(c) the order has been made more than three years previously.
The time limit prescribed for the entertainment of such revision petitions was amended in 1958 whereby the period of one year provided in clause (c) of sub-section (2) of section 34 imposes a ban on the entertainment of such revision petitions, it, on the date when such revision petitions are filed, the time to prefer an appeal against the impugned order to the Appellate Tribunal has not expired. This negative import of clause (a) of sub-section (2) of section 34 projects the position that the Commissioner can revise an order under sub-section (1) of section 34, if no such appeal has been filed to the Appellate Tribunal by the aggrieved person against the order of any subordinate authority. This appears to be so clear from a fair reading of the text of the clause. Clause (b) injuncts the Commissioner from entertaining a revision petition if such an appeal has been filed to the Appellate Tribunal and the same is pending.
With the above background as to the statutory provisions regarding the entertain ability and disposal of revision petitions before the Commissioner, it is urged by the learned counsel for the petitioner that the Commissioner has refused to exercise jurisdiction properly vested in him in law in having so summarily rejected her revision petition without disposing it of in a manner known to law. The learned Government Pleader would, however, say that, as the Commissioner is vested with a discretion to entertain such revision petitions, it is not open to the petitioner to compulsorily call upon him to entertain this application, even though the petitioner had not filed an appeal against the order of the Appellate Assistant Commissioner to the Appellate Tribunal in time.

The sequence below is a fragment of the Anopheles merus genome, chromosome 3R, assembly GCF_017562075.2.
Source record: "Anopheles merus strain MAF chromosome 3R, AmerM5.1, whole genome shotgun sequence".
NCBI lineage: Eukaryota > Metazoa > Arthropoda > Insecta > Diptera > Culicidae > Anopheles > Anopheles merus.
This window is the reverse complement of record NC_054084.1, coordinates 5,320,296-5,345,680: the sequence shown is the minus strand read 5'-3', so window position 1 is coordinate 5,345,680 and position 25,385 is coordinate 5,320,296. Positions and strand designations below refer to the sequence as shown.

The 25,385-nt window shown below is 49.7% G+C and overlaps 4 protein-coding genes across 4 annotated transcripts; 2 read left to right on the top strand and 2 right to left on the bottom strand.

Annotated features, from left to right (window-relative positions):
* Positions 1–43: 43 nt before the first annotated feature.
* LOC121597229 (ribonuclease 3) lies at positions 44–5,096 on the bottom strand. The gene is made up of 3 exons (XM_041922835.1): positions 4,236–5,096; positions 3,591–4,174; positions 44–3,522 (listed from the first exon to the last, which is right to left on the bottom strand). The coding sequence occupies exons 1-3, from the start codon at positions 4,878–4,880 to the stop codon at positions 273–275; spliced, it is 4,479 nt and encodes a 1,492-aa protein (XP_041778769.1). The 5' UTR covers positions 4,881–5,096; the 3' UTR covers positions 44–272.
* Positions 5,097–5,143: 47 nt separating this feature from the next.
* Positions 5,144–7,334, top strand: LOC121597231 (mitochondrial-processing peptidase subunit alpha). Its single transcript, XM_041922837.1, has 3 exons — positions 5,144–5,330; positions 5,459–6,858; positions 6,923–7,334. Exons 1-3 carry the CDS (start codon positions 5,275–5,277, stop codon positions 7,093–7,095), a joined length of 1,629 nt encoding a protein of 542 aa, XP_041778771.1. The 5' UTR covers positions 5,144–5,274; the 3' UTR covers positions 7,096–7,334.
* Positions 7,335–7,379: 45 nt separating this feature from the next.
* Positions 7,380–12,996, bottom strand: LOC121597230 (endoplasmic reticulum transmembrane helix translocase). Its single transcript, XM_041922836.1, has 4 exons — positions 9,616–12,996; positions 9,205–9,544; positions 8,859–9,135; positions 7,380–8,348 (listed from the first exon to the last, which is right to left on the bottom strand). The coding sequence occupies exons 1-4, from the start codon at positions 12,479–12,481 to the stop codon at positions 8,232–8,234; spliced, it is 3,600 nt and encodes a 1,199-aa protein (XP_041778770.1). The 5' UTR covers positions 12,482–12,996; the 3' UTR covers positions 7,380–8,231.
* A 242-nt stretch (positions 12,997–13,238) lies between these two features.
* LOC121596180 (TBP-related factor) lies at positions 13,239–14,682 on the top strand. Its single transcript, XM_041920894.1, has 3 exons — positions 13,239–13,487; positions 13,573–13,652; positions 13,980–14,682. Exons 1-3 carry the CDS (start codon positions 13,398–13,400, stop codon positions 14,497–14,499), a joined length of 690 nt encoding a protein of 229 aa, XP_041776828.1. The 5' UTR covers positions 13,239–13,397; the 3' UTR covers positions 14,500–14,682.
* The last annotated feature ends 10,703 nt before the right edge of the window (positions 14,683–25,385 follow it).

The discretion vested in the Commissioner is a judicial discretion and has to be exercised judiciously. Sometimes, the word 'may' has been interpreted as 'shall', having regard to the force of statutory compulsion behind the exercise of such discretion. In cases where the aggrieved person has no other alternative remedy under the statute, the legislature has thought it fit to vest the Commissioner with such powers of revision either suo motu or at the instance of the aggrieved assessee. As this procedure in revision essentially involves the adjudication of rights and liabilities of parties, it is undoubtedly a quasi-judicial matters, it is but essential that the statutory authorities vested with the power to adjudicate on such subject-matter and ultimately vest or divest rights of citizens should not lightly use their discretion and refuse to interfere on grounds which are neither reasonable nor proper. It is only to plug a situation faced by an aggrieved assessee who is unable to approach the appellate authorities for relief that a proceeding by way of revision is thought of by the legislature and in such circumstances a public duty is imposed on the Commissioner not only to entertain such application, but to deal with the same in accordance with law, after giving the aggrieved party a reasonable opportunity of being heard. I am unable to agree with the learned Government Pleader that the word 'may' in the instant case should be interpreted literally and ought not to be understood as casting a public duty on the Commissioner to entertain the revision petition and pass the necessary orders thereon. In the peculiar circumstances of this case, I am inclined to hold that, following the well established rule of prudence that in some cases the word 'may' should be read as 'shall', the instant case is one and that the respondent has failed in his duty in not having entertained the revision petition and in not having disposed it of regularly and legally. In this view of the matter, the rule nisi is made absolute and the subject-matter of the revision petition is remitted once again to the file of the Commissioner of Agricultural Income-tax, Madras-5, to enable him to deal with the same in accordance with law and in the light of the observations made above.
There will be no order as to costs.